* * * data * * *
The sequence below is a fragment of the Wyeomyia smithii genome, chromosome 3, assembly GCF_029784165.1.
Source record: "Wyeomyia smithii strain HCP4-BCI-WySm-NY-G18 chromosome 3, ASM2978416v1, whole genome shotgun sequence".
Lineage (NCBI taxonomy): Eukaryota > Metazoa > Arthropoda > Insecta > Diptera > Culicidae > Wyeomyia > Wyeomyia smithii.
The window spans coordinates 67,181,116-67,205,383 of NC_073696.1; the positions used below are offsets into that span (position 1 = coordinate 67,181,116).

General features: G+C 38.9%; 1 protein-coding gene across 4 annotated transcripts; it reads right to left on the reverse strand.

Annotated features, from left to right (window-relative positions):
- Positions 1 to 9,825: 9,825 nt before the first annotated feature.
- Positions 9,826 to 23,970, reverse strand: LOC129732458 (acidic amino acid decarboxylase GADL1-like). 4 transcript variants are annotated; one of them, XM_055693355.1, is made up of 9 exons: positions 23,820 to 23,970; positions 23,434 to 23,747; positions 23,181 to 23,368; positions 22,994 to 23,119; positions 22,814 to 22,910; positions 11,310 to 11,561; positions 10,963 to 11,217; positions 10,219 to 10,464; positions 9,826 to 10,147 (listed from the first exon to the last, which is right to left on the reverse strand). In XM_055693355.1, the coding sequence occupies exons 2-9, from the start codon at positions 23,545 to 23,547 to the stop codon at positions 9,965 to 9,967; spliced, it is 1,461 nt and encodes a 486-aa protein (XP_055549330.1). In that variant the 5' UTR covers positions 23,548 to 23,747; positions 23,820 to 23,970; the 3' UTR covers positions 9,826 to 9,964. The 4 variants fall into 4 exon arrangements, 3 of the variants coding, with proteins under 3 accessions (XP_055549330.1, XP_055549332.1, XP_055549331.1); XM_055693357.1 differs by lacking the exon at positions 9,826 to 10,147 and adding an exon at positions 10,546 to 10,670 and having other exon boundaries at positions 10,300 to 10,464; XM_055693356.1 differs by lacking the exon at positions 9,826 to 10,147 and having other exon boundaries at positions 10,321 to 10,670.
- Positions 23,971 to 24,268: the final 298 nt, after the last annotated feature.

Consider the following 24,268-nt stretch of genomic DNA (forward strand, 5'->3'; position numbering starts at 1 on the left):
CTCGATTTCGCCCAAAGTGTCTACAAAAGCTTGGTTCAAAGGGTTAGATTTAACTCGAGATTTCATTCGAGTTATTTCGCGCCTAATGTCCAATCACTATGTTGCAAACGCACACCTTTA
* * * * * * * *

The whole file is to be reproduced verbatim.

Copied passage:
The sequence below is a fragment of the Wyeomyia smithii genome, chromosome 3, assembly GCF_029784165.1.
Source record: "Wyeomyia smithii strain HCP4-BCI-WySm-NY-G18 chromosome 3, ASM2978416v1, whole genome shotgun sequence".
Lineage (NCBI taxonomy): Eukaryota > Metazoa > Arthropoda > Insecta > Diptera > Culicidae > Wyeomyia > Wyeomyia smithii.
The window spans coordinates 67,181,116-67,205,383 of NC_073696.1; the positions used below are offsets into that span (position 1 = coordinate 67,181,116).

General features: G+C 38.9%; 1 protein-coding gene across 4 annotated transcripts; it reads right to left on the reverse strand.

Annotated features, from left to right (window-relative positions):
- Positions 1 to 9,825: 9,825 nt before the first annotated feature.
- Positions 9,826 to 23,970, reverse strand: LOC129732458 (acidic amino acid decarboxylase GADL1-like). 4 transcript variants are annotated; one of them, XM_055693355.1, is made up of 9 exons: positions 23,820 to 23,970; positions 23,434 to 23,747; positions 23,181 to 23,368; positions 22,994 to 23,119; positions 22,814 to 22,910; positions 11,310 to 11,561; positions 10,963 to 11,217; positions 10,219 to 10,464; positions 9,826 to 10,147 (listed from the first exon to the last, which is right to left on the reverse strand). In XM_055693355.1, the coding sequence occupies exons 2-9, from the start codon at positions 23,545 to 23,547 to the stop codon at positions 9,965 to 9,967; spliced, it is 1,461 nt and encodes a 486-aa protein (XP_055549330.1). In that variant the 5' UTR covers positions 23,548 to 23,747; positions 23,820 to 23,970; the 3' UTR covers positions 9,826 to 9,964. The 4 variants fall into 4 exon arrangements, 3 of the variants coding, with proteins under 3 accessions (XP_055549330.1, XP_055549332.1, XP_055549331.1); XM_055693357.1 differs by lacking the exon at positions 9,826 to 10,147 and adding an exon at positions 10,546 to 10,670 and having other exon boundaries at positions 10,300 to 10,464; XM_055693356.1 differs by lacking the exon at positions 9,826 to 10,147 and having other exon boundaries at positions 10,321 to 10,670.
- Positions 23,971 to 24,268: the final 298 nt, after the last annotated feature.

Consider the following 24,268-nt stretch of genomic DNA (forward strand, 5'->3'; position numbering starts at 1 on the left):
CTCGATTTCGCCCAAAGTGTCTACAAAAGCTTGGTTCAAAGGGTTAGATTTAACTCGAGATTTCATTCGAGTTATTTCGCGCCTAATGTCCAATCACTATGTTGCAAACGCACACCTTTA